Better than Gold

Is Mo Farah now Britain’s greatest ever athlete? And for all the rest, sport has changed their lives and upheld the unswerving truths behind competitive sport. Losers win, too.

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“Farah was born in Mogadishu, Somalia, on 23 March 1983. But, due to fighting in the Somali capital, the family moved north to Djibouti where he was looked after by his grandparents with his twin brother. His father was at the time working at Heathrow airport as a general assistant and would sometimes visit, bringing gifts from England.

Farah came to England in 1992, but ended up living with his aunt in West London and not his father. Mo has spoken little about his early experiences and there are conflicting reports of how he came to England. However, it is assumed that he might have come here seeking asylum or at least to escape from the troubled situation in Somalia. When asked about coming to England, Farah replies he’d rather not talk about it.

Farah went to Feltham Community college in London. Describing his first day at school, Farah later commented:

“I was this African kid who looked as if he needed sorting. I ended up with a black eye.”
But, although his school days were not without trouble and difficulties, his athletic talent was spotted by a senior teacher, Alan Watkinson. Watkinson nurtured the young Farah and encouraged Farah during his burgeoning career. When Farah married Tania in 2010, Farah asked Watkinson to be his best man.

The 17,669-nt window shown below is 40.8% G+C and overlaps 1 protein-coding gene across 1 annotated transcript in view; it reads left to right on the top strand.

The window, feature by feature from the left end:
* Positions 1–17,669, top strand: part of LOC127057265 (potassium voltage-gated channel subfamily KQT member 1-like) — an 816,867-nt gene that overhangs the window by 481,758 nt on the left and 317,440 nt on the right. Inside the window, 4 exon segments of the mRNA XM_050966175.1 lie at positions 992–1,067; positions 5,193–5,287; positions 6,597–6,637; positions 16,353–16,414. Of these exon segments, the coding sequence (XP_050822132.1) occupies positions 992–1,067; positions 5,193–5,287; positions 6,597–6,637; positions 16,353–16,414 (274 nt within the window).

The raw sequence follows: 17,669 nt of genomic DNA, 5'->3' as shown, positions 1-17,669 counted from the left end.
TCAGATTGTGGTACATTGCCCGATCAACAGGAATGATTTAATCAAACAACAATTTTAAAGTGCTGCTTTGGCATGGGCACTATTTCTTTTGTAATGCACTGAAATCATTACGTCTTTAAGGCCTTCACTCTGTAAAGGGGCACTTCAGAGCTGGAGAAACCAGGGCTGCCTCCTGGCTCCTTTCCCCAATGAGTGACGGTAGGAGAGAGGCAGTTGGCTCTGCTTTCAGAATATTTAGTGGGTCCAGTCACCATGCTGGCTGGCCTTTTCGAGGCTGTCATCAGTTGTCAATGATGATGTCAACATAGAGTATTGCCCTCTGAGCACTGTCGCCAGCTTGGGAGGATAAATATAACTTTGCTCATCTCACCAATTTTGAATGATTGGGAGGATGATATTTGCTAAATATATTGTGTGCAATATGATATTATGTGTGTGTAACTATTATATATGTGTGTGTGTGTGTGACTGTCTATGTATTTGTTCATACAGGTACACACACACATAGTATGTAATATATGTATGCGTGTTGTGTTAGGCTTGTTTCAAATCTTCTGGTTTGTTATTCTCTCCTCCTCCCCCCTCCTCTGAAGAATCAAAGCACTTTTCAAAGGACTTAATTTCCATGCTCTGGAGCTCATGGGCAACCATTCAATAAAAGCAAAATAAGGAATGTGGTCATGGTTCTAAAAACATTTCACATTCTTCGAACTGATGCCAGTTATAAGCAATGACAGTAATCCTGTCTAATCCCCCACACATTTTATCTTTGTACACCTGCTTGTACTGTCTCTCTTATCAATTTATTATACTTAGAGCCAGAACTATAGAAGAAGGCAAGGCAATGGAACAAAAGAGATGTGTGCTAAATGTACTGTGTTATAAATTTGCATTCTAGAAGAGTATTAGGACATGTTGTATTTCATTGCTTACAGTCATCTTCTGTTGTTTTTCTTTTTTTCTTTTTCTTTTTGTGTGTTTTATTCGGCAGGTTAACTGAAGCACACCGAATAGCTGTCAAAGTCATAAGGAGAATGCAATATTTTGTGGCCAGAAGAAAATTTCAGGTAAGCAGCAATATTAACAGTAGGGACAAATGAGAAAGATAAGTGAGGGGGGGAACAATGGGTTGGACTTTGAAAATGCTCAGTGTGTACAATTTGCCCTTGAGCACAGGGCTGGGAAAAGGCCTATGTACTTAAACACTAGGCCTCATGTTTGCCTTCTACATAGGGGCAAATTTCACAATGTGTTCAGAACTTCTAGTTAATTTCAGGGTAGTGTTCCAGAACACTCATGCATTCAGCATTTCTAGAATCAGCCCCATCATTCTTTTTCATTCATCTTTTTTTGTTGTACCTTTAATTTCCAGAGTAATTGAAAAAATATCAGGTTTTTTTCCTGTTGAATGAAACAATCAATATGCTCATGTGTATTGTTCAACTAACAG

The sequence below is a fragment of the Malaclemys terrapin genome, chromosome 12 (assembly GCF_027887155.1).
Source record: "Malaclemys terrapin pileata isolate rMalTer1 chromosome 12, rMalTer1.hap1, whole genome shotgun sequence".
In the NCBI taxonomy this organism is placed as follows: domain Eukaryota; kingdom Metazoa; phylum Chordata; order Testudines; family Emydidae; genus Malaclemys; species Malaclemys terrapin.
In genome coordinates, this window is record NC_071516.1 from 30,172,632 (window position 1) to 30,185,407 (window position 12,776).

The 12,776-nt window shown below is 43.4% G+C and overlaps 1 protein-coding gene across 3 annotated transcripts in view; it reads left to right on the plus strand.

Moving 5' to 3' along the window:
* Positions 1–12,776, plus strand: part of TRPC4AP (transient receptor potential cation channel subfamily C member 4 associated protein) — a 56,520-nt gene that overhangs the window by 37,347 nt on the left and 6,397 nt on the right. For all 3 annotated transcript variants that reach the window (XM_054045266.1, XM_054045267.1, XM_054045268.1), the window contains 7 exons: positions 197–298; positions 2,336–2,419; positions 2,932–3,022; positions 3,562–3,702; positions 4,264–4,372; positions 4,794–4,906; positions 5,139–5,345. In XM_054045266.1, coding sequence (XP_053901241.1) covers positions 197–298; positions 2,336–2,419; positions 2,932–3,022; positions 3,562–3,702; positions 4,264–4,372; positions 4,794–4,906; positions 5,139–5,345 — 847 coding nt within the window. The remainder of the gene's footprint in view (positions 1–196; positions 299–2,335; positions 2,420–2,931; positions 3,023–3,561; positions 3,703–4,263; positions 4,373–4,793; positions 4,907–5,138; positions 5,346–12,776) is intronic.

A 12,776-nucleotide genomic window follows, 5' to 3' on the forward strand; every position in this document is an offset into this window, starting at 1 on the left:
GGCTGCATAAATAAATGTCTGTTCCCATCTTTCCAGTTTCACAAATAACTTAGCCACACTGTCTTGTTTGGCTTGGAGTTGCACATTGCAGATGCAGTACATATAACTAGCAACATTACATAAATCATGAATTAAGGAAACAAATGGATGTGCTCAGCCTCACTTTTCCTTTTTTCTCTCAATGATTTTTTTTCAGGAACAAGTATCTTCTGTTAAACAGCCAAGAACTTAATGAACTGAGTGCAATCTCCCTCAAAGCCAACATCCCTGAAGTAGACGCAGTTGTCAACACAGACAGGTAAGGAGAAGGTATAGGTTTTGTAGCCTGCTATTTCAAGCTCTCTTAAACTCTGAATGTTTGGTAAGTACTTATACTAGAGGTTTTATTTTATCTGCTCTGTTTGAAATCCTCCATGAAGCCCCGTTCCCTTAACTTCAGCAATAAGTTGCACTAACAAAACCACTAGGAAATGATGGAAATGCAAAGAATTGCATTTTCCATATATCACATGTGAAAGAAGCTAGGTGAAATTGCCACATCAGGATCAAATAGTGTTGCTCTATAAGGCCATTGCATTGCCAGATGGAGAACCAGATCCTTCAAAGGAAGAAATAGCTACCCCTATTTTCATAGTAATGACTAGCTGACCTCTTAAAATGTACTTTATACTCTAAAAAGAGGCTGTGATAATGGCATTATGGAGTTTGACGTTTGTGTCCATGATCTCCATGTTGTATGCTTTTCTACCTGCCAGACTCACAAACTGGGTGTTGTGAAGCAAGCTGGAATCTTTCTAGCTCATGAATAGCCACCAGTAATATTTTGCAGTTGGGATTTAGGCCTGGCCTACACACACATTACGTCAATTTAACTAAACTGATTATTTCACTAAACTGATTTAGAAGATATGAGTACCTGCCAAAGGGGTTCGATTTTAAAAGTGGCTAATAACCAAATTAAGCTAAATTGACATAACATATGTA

mo-farahWatkinson remembers that when Farah first came to England he struggled because he spoke no English. His education always struggled to catch up with the language barrier. However, if Farah was not excelling on the education front, he showed talent in both football and athletics. Initially, Farah showed greater interest in football, but a key moment was when Farah was 14 and selected to go to the British Olympics futures camp in Florida. Watkinson initially struggled to get Farah a visa, but the trip proved a turning point. When Farah came back, he said: